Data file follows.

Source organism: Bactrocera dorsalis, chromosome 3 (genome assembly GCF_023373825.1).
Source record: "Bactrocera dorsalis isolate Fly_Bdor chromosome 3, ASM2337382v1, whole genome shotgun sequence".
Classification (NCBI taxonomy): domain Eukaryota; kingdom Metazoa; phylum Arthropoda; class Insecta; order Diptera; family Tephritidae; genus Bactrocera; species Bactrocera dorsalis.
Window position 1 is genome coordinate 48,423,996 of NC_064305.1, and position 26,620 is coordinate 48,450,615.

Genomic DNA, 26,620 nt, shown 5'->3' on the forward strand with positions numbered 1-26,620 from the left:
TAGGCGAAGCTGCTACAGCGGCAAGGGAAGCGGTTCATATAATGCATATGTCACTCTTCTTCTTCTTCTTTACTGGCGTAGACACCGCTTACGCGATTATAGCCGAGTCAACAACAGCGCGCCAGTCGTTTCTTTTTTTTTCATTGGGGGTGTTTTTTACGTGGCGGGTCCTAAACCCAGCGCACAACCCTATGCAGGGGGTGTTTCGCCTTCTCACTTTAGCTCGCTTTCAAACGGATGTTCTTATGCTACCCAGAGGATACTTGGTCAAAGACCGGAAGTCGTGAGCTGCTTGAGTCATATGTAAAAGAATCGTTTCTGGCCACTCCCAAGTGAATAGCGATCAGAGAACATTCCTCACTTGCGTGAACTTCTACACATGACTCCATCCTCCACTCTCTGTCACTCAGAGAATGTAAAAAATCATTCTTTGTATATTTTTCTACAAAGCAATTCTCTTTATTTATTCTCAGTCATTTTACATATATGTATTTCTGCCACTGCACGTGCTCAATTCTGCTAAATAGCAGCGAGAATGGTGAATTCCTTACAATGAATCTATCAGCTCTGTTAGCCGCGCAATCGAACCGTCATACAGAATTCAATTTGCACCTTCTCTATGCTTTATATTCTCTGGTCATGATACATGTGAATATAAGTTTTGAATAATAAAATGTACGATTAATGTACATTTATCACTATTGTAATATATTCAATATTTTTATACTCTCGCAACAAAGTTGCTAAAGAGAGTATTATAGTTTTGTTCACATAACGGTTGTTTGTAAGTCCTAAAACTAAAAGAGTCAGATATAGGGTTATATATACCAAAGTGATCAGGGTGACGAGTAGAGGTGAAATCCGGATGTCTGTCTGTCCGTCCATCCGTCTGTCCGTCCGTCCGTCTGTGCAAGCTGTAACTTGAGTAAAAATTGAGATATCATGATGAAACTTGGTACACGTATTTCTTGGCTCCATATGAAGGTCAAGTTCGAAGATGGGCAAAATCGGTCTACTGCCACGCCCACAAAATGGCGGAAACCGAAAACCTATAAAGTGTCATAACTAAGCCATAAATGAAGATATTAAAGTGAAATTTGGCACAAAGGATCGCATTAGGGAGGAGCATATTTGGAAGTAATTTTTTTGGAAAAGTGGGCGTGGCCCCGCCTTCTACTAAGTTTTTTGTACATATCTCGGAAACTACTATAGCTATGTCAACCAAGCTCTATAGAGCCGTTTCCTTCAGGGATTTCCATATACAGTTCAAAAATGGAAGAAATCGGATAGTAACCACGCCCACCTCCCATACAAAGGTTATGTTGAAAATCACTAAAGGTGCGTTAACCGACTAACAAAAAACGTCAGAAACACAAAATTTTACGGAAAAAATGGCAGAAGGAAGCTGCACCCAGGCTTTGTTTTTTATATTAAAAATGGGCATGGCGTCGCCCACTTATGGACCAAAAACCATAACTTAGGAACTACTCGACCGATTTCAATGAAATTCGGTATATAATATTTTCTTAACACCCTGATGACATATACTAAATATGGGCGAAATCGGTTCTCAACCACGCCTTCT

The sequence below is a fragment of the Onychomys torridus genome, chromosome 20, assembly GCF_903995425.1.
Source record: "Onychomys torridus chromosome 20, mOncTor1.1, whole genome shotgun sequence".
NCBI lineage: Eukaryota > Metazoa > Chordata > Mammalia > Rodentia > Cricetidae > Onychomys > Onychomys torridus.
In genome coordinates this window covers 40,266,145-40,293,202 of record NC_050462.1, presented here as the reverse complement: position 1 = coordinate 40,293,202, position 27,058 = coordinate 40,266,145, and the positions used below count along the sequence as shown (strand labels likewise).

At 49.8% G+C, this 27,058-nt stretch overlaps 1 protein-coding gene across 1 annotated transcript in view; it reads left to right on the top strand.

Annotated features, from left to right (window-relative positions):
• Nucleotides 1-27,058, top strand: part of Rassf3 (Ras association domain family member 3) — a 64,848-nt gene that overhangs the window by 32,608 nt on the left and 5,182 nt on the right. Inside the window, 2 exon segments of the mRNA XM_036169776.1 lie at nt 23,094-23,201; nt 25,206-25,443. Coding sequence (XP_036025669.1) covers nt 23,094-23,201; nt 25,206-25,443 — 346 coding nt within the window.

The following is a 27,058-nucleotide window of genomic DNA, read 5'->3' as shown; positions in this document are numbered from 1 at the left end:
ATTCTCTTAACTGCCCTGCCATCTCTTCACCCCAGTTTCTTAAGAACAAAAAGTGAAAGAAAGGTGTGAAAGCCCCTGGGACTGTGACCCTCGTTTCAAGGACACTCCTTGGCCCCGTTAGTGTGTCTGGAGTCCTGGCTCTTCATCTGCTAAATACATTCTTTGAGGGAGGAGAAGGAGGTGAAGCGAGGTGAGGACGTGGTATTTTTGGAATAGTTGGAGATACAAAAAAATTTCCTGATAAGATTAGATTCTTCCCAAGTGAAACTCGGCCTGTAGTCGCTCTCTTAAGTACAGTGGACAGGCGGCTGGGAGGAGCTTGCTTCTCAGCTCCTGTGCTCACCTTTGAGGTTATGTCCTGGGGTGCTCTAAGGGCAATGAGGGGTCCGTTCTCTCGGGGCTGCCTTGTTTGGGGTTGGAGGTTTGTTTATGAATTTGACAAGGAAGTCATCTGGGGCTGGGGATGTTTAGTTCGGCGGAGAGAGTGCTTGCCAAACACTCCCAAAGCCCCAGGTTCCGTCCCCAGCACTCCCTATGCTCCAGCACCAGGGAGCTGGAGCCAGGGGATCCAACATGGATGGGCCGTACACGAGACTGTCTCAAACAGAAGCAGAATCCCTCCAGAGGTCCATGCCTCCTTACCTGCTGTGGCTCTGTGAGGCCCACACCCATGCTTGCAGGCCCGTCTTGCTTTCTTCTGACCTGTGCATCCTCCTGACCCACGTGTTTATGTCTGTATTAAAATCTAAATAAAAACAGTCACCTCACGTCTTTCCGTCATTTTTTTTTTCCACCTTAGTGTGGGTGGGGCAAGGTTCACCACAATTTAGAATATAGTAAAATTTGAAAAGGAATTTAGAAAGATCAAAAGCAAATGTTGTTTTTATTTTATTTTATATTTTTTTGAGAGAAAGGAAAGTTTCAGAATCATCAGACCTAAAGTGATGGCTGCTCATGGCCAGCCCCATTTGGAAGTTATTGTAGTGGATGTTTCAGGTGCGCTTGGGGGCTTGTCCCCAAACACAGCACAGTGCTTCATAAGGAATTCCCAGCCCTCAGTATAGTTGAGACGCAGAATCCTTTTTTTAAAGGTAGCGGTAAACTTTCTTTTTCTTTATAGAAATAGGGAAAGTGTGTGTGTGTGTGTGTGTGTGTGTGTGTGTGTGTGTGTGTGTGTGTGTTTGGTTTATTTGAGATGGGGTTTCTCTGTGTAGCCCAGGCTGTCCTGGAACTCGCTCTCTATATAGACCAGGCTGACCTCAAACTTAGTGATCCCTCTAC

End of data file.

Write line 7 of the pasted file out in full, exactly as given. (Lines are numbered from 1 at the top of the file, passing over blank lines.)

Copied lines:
The sequence below is a fragment of the Onychomys torridus genome, chromosome 20, assembly GCF_903995425.1.